Crossrail prepares for 2018 grand opening 08 Mar 2018

Crossrail News Release

A period of heavy underground civil engineering excavation beneath the streets of London is coming to an end as the new Crossrail Elizabeth Line rail infrastructure closes out construction and prepares for a grand opening of services at the end of this year (2018).

Finalising fitout of Crossrail ahead of grand opening in December 2018
Finalising fitout of Crossrail ahead of grand opening in December 2018

To mark this ending of an epic achievement, an historic piece of underground infrastructure pressed into supporting the Crossrail project is being returned to its owners and Crossrail Ltd CEO Andrew Wolstenholme announces that he is to leave the project.

After providing access for a 8m deep x 5m diameter shaft for compensation grouting operations, the historic 102 year-old Grade II listed Kingsway tram tunnel is being prepared for return to its owner, the London Borough of Camden. Crossrail began using the old cut-and-cover tunnel in 2012 to protect surface buildings in the Holborn areas as a 30m deep temporary working access shaft was excavated and the twin TBM bored tunnels of the new railway passed through. The old tunnel also housed a 40 tonne dry cement silo and two 60cm diameter boreholes which were used to convey cement, water, air and electricity to the new tunnel excavation operation below.

The tram tunnel, owned by the Borough of Camden and Westminster City Council, opened in 1906 and connected London’s north and south tram networks, carrying passengers between Holborn and Waterloo Bridge. It was enlarged to accommodate double decker trams in 1929, but closed in 1952 when tram services ceased. In 1953, it was used by London Transport to store 120 buses and coaches in case they were needed for the Coronation of current UK monarch, Queen Elizabeth II. Part of the southern end of the tunnel opened to road traffic as the Strand Underpass in 1964

“As the Kingsway tram tunnel was built to connect one of London’s earliest transport networks, it is fitting that the tunnel helped us build the capital’s newest railway,” said Bill Tucker, Crossrail Delivery Director.

Kingsway Tram Tunnel
Kingsway Tram Tunnel
Double decker tram
Double decker tram

Work to restore the Kingsway tram tunnel and remove visible evidence of its use to support construction of the Elizabeth Line is now underway. The grout shaft has been backfilled, and the concrete floor has been reinstated. The temporary protection for fixture and fittings in the tunnels will be removed, the boreholes backfilled, and the site tidied and repaired. Finally, the iron tram rails will be put back into their original locations, and the site returned to the London Borough of Camden for further purposes that are yet to be announced.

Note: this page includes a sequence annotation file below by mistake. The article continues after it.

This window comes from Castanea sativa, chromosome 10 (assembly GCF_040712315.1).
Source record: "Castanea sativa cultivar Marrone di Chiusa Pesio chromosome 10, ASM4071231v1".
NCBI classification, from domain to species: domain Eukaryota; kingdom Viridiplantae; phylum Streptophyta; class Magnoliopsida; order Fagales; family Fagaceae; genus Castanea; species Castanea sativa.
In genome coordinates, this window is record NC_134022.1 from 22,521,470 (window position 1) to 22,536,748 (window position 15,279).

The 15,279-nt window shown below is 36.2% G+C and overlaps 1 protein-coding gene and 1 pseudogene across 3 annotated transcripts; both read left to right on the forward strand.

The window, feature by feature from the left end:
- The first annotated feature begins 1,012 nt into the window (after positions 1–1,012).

The Elizabeth Line route will pass through 41 stations from Reading and Heathrow in the west, through new twin-bore 21km tunnels to Shenfield and Abbey Wood in the east. Services are due to commence on the line in December 2018.

Also this week, and as part of the planned demobilisation of the project’s delivery and leadership team, Crossrail Ltd announced that its Chief Executive Andrew Wolstenholme OBE is to step down after seven years in the post and to take up a new role in the private sector and to continue in his role as a non-executive Director of HS2 Ltd, the company charged by the UK Government of delivering new high speed rail line between London and Birmingham. Programme Director Simon Wright OBE, and with experience of delivering the venues and infrastructure at the Olympic Park for the London 2012 Summer Olympic Games, will lead the organisation in a combined role as Chief Executive & Programme Director through the remaining project works.

CEO Wolsenholme stepping down
CEO Wolsenholme stepping down

“Construction of the Elizabeth Line has entered its final stages,” said Sir Terry Morgan CBE, Chairman, Crossrail, “and during the coming year we will be handing over the completed assets to Transport for London, which will lead the final testing and commissioning phase ahead of the railway’s opening in December. Andrew has steered the project with a relentless focus on safety and in a way that delivers wider benefits to the UK in innovation, skills and environmental performance. He leaves the team well placed to finish the remaining construction activity and commence infrastructure testing ahead of the grand opening.”

From the summer, Crossrail will begin handing over the completed infrastructure to system operator Transport for London. The Elizabeth Line route will pass through 41 stations from Reading and Heathrow in the west, through the 21km twin-bore tunnels under London city to Shenfield and Abbey Wood in the east. When the Line opens in December it will transform rail commuter journeys in the London region.


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